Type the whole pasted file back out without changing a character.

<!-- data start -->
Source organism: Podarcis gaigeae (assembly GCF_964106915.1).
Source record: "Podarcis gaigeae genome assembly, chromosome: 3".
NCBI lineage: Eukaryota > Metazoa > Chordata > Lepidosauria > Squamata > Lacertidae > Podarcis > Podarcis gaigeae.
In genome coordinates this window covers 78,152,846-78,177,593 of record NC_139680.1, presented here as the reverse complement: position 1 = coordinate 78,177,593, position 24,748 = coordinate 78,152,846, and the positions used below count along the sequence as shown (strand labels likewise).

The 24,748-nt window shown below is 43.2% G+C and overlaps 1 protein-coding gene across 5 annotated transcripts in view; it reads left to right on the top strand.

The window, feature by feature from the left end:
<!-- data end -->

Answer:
Source organism: Podarcis gaigeae (assembly GCF_964106915.1).
Source record: "Podarcis gaigeae genome assembly, chromosome: 3".
NCBI lineage: Eukaryota > Metazoa > Chordata > Lepidosauria > Squamata > Lacertidae > Podarcis > Podarcis gaigeae.
In genome coordinates this window covers 78,152,846-78,177,593 of record NC_139680.1, presented here as the reverse complement: position 1 = coordinate 78,177,593, position 24,748 = coordinate 78,152,846, and the positions used below count along the sequence as shown (strand labels likewise).

The 24,748-nt window shown below is 43.2% G+C and overlaps 1 protein-coding gene across 5 annotated transcripts in view; it reads left to right on the top strand.

The window, feature by feature from the left end: